Sept. 4, 2020 | By Hank Bedingfield | Illustration by Jubilee Hernandez

While the campus will be mostly empty on Election Day in November, with classes almost entirely remote, one student wants classes canceled — and he isn’t the first to speak up.

“COVID-19 has required colleges to cancel so many classes already with such detrimental effects,” Bennett Okun ’23 wrote in an opinion piece this week for The Catalyst. “On Election Day, let’s cancel classes to achieve a positive one.”

For Okun, the gravity of this year’s election, coupled with the unique challenges of COVID-19, demand dramatic political action, and who better to take that action than college students? He predicts this year’s unique voting issue will be staffing the polls.

Poll workers, a job for which over half of the volunteers are over the age of 61, according to a Pew Research Center Poll, will be discouraged more than ever to risk their health in the name of democracy.

The solution, according to Okun: a dedicated influx of college students. “There are 20 million college students in the U.S. who would make great poll workers and this year more than ever many of them would be excited to be a part of this historic period,” he said. “A student can be a poll worker in the state in which they are registered, regardless of their college classes being held on campus or if they are taking courses online. The key is not having college that day.”

It’s an idea that is gaining traction on the CC campus.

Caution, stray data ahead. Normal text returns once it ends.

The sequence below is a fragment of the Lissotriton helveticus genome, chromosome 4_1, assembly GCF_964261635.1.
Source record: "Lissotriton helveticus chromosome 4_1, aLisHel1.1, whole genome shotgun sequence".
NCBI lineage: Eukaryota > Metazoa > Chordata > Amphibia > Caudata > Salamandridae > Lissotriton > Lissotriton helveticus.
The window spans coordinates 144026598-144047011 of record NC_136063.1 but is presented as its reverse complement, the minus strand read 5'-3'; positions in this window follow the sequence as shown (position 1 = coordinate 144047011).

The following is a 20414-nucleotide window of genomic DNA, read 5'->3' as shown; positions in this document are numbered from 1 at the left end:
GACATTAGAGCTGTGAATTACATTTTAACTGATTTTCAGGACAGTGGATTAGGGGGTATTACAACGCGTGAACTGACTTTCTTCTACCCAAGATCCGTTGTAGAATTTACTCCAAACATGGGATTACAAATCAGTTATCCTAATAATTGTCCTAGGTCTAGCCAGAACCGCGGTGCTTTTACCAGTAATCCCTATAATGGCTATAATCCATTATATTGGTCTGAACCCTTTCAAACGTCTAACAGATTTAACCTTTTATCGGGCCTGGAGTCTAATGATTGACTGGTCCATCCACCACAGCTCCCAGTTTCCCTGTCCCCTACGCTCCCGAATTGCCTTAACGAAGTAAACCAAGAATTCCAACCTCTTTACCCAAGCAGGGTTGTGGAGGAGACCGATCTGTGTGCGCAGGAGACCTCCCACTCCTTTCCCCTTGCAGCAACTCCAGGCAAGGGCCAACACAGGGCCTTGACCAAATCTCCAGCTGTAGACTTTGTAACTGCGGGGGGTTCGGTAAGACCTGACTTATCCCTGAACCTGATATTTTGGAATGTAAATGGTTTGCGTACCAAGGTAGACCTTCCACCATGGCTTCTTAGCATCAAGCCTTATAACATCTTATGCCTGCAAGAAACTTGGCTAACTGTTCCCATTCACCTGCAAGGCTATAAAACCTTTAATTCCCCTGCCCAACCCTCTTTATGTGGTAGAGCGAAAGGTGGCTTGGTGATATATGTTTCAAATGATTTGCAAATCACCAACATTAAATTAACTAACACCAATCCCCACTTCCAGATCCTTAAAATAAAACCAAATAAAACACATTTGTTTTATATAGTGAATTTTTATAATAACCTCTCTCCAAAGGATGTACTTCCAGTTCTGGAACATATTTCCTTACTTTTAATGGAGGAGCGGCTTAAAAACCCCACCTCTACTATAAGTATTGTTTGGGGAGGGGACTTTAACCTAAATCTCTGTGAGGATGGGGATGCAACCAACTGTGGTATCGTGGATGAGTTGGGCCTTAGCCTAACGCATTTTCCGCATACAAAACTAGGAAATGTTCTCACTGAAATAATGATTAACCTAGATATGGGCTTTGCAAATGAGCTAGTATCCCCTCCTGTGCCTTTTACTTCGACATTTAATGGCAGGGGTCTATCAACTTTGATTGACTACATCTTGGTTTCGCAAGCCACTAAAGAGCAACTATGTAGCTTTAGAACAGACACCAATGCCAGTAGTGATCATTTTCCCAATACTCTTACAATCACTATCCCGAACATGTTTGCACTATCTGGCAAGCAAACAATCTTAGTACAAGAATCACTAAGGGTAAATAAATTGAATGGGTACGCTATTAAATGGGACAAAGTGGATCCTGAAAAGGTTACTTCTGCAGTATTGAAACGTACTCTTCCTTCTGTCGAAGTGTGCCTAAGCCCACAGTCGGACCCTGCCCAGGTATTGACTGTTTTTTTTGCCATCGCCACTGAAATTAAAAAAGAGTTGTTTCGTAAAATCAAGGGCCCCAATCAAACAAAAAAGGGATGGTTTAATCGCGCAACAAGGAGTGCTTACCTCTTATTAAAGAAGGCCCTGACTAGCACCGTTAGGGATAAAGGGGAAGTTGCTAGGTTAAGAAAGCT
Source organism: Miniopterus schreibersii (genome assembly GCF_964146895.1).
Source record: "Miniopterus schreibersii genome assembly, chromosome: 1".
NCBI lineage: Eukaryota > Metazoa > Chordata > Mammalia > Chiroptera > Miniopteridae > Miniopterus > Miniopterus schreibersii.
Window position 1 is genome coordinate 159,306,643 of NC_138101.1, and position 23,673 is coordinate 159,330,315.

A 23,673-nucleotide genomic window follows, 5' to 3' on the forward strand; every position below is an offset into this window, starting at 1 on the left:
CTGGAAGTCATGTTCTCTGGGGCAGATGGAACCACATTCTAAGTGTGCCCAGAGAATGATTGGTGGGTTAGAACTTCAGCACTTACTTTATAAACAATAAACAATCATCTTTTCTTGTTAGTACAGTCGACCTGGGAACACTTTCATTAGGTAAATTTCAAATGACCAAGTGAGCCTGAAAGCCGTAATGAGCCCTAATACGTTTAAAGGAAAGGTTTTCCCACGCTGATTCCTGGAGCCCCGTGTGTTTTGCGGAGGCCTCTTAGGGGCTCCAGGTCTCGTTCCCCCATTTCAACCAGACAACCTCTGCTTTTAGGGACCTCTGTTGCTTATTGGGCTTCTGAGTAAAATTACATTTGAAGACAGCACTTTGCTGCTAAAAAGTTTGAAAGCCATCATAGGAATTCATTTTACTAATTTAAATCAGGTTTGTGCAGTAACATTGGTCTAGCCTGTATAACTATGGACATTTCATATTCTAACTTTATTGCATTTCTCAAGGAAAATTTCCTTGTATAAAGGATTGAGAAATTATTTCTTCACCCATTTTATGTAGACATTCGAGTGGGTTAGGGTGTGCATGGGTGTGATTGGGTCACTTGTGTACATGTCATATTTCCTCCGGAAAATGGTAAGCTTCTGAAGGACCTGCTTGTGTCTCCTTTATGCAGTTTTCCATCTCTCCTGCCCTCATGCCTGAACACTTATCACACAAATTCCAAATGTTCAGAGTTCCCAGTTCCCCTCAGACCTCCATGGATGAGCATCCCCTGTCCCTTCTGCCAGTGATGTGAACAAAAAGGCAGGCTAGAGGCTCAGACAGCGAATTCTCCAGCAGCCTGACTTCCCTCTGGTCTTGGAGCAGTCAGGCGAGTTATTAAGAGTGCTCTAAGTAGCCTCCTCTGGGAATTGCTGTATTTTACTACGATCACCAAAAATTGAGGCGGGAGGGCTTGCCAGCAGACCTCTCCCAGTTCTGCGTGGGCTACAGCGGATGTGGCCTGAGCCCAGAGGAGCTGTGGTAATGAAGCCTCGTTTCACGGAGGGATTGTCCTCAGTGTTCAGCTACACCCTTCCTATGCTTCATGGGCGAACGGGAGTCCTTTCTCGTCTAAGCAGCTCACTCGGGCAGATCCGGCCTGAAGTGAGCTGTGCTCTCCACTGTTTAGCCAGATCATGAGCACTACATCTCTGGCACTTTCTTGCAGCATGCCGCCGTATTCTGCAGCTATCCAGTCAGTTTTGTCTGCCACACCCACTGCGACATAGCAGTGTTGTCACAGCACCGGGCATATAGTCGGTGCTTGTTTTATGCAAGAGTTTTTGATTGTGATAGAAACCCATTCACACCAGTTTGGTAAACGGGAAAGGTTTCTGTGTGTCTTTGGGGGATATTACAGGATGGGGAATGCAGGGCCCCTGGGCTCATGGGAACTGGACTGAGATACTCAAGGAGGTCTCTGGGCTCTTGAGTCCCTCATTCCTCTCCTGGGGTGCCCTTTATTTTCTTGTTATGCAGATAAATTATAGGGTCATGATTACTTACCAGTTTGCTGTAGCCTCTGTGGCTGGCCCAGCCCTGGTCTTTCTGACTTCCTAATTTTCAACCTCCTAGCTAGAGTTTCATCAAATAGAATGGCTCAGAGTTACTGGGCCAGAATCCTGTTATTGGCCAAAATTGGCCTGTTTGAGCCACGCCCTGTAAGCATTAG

“There is almost always a poll worker shortage, and having the day off would encourage students to sign up for the job,” said CC Democrats co-chair Rachel Hutchins ’22. “It’s extremely important to make voting as easy as possible for voters.”

This idea has already been adopted by institutions like Harvard and Rutgers, with similar movements swelling in colleges and universities nationwide.

“I’m in favor of the idea,” said Nate Hochman ’21, founder and editor-in-chief of CC’s Athwart Magazine — a young publication which prides itself on being an outlet for typically more conservative voices on campus. “I think high participation in elections is a sign of a healthy democracy, and I think institutions like CC doing what they can, within reason, to make it easier for people to participate is generally a good thing.”

This budding push comes in the context of what is generally agreed to be one of the most important election cycles in the history of the American experiment. Apart from a polarized climate driving many to the camps of Biden or Trump, Colorado faces its own severe reckoning. Democrat John Hickenlooper, former Colorado governor who prides himself on bipartisanship and practical progressivism, hopes to unseat Cory Gardner, the polarizing Republican incumbent.

The drive of democracy is pushing harder than ever and some CC students want to meet that force. They believe cancelling class on Election Day is one practical way to enable that.

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